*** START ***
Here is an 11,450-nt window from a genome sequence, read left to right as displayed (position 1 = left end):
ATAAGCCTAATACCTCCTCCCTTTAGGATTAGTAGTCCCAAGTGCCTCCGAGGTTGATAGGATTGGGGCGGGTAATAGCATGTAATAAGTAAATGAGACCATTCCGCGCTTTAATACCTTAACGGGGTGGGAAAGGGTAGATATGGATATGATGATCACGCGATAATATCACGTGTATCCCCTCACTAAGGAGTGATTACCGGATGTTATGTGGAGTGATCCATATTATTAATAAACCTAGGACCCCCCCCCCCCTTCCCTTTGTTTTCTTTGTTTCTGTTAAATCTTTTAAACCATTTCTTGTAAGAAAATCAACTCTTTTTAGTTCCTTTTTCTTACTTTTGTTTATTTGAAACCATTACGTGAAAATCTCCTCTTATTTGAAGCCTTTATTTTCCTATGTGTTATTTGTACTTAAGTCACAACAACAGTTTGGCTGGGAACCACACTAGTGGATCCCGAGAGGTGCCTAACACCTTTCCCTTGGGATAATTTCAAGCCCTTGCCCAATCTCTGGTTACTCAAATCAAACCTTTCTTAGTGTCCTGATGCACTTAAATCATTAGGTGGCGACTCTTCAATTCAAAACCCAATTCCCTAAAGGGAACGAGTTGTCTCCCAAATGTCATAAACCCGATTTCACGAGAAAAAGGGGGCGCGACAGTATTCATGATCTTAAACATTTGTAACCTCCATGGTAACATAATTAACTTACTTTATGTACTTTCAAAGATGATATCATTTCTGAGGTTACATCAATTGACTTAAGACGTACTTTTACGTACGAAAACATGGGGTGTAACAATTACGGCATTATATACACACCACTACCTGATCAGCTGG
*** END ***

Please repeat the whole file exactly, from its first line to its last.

Here is an 11,450-nt window from a genome sequence, read left to right as displayed (position 1 = left end):
ATAAGCCTAATACCTCCTCCCTTTAGGATTAGTAGTCCCAAGTGCCTCCGAGGTTGATAGGATTGGGGCGGGTAATAGCATGTAATAAGTAAATGAGACCATTCCGCGCTTTAATACCTTAACGGGGTGGGAAAGGGTAGATATGGATATGATGATCACGCGATAATATCACGTGTATCCCCTCACTAAGGAGTGATTACCGGATGTTATGTGGAGTGATCCATATTATTAATAAACCTAGGACCCCCCCCCCCCTTCCCTTTGTTTTCTTTGTTTCTGTTAAATCTTTTAAACCATTTCTTGTAAGAAAATCAACTCTTTTTAGTTCCTTTTTCTTACTTTTGTTTATTTGAAACCATTACGTGAAAATCTCCTCTTATTTGAAGCCTTTATTTTCCTATGTGTTATTTGTACTTAAGTCACAACAACAGTTTGGCTGGGAACCACACTAGTGGATCCCGAGAGGTGCCTAACACCTTTCCCTTGGGATAATTTCAAGCCCTTGCCCAATCTCTGGTTACTCAAATCAAACCTTTCTTAGTGTCCTGATGCACTTAAATCATTAGGTGGCGACTCTTCAATTCAAAACCCAATTCCCTAAAGGGAACGAGTTGTCTCCCAAATGTCATAAACCCGATTTCACGAGAAAAAGGGGGCGCGACAGTATTCATGATCTTAAACATTTGTAACCTCCATGGTAACATAATTAACTTACTTTATGTACTTTCAAAGATGATATCATTTCTGAGGTTACATCAATTGACTTAAGACGTACTTTTACGTACGAAAACATGGGGTGTAACAATTACGGCATTATATACACACCACTACCTGATCAGCTGG